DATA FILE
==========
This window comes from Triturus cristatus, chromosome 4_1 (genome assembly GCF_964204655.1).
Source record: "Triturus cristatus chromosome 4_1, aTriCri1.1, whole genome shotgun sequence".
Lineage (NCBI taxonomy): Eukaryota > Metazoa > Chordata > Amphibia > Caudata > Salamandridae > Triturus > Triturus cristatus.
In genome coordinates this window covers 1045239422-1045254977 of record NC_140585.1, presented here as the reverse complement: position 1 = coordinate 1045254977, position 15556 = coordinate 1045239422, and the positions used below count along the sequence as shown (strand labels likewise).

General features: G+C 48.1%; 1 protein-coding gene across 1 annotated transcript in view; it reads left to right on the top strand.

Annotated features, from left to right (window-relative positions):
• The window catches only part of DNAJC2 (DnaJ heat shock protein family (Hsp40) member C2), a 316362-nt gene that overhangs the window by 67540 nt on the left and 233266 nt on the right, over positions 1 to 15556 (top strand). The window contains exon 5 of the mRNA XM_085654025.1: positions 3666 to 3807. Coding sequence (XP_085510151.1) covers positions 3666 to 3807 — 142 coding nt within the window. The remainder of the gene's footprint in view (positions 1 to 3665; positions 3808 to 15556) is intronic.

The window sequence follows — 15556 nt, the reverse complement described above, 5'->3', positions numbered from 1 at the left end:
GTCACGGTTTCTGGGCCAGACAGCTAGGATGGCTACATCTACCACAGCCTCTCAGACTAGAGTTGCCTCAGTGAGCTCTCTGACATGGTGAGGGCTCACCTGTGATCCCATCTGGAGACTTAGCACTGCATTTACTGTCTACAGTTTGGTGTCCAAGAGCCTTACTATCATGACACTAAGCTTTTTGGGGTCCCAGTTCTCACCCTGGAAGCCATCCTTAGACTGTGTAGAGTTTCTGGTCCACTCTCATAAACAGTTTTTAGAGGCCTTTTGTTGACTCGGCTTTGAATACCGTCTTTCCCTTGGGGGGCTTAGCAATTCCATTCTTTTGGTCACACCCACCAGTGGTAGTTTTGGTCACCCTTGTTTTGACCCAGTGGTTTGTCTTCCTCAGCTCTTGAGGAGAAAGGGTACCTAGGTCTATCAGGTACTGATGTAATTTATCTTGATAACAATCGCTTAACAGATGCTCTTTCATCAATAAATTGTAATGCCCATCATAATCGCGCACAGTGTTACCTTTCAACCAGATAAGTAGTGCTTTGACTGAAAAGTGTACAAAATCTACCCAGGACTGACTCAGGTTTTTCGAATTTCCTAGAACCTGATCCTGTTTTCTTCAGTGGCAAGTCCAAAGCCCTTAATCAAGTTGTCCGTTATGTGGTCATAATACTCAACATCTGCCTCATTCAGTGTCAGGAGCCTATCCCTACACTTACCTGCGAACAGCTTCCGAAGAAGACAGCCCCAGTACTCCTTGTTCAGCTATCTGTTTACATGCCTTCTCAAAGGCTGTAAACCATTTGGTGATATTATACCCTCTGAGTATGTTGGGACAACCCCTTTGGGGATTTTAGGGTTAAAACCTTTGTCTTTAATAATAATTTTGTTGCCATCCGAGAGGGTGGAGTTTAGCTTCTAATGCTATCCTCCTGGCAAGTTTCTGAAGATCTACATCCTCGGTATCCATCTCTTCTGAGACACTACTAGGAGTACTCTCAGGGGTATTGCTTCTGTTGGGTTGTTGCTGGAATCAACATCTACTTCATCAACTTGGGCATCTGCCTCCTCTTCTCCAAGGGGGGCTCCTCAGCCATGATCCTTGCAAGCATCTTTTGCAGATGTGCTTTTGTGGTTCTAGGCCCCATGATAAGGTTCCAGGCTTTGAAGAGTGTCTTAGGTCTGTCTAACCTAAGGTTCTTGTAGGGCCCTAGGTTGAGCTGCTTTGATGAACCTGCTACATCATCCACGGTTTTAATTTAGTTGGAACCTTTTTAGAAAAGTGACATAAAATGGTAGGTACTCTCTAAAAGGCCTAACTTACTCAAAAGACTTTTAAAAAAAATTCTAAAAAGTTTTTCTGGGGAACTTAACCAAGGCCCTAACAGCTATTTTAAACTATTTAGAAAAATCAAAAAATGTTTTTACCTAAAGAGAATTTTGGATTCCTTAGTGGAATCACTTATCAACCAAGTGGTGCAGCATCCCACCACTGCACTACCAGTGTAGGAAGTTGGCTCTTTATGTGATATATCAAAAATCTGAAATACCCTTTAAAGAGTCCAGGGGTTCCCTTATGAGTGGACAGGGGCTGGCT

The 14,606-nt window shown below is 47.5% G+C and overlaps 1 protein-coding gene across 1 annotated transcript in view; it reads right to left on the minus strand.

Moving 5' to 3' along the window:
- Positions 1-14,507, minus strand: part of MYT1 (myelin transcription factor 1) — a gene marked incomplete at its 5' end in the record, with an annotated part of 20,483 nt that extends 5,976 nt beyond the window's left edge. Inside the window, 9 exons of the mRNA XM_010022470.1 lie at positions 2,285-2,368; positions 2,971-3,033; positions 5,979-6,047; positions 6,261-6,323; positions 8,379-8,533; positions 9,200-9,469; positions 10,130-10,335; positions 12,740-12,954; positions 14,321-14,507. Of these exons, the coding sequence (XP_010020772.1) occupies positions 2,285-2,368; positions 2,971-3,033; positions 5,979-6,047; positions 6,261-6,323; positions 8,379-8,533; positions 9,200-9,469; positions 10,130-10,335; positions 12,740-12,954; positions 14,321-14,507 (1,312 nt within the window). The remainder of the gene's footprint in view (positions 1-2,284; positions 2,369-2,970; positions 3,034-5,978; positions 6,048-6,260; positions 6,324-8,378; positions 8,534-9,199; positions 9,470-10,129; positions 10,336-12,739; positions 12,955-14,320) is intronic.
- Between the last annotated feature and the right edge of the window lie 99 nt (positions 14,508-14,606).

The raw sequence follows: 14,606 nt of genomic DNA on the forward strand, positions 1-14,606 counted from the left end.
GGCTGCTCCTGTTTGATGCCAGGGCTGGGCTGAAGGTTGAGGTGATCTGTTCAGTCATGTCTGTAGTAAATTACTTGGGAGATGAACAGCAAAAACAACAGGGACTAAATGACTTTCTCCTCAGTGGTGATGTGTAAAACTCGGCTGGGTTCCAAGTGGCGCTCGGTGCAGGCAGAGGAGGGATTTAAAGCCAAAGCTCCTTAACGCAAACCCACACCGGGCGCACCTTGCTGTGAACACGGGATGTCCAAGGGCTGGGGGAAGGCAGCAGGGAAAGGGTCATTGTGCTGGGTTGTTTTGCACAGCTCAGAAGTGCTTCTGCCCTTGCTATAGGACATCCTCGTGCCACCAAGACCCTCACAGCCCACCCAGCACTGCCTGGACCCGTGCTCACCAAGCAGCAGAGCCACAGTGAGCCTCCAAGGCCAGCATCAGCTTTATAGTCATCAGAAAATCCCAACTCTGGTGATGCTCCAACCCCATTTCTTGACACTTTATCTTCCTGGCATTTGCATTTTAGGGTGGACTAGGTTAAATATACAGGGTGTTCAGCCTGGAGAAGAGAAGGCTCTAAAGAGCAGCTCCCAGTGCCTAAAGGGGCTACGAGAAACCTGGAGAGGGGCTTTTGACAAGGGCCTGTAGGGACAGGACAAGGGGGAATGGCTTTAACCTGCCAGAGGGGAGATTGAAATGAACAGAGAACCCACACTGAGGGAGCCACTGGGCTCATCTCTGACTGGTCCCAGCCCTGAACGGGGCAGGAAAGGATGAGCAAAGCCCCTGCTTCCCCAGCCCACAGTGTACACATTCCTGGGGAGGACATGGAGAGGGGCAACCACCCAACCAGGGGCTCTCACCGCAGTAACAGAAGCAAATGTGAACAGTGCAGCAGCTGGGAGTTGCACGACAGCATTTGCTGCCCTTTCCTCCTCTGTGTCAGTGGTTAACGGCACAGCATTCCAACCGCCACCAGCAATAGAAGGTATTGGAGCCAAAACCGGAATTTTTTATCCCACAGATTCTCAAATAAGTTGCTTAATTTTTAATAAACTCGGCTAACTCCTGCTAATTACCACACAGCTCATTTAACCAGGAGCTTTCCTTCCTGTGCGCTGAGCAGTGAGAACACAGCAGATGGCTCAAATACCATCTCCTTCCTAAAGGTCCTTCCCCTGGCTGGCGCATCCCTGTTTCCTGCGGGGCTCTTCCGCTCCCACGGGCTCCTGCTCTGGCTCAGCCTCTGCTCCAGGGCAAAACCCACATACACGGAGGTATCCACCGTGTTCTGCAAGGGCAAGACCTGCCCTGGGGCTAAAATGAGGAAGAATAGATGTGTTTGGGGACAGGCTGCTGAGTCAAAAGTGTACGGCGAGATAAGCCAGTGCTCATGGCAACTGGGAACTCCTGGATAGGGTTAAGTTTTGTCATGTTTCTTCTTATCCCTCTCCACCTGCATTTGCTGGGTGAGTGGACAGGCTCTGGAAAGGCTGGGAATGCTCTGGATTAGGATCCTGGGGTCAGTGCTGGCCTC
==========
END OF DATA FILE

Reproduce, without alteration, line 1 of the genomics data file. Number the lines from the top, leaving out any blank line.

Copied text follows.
This window comes from Triturus cristatus, chromosome 4_1 (genome assembly GCF_964204655.1).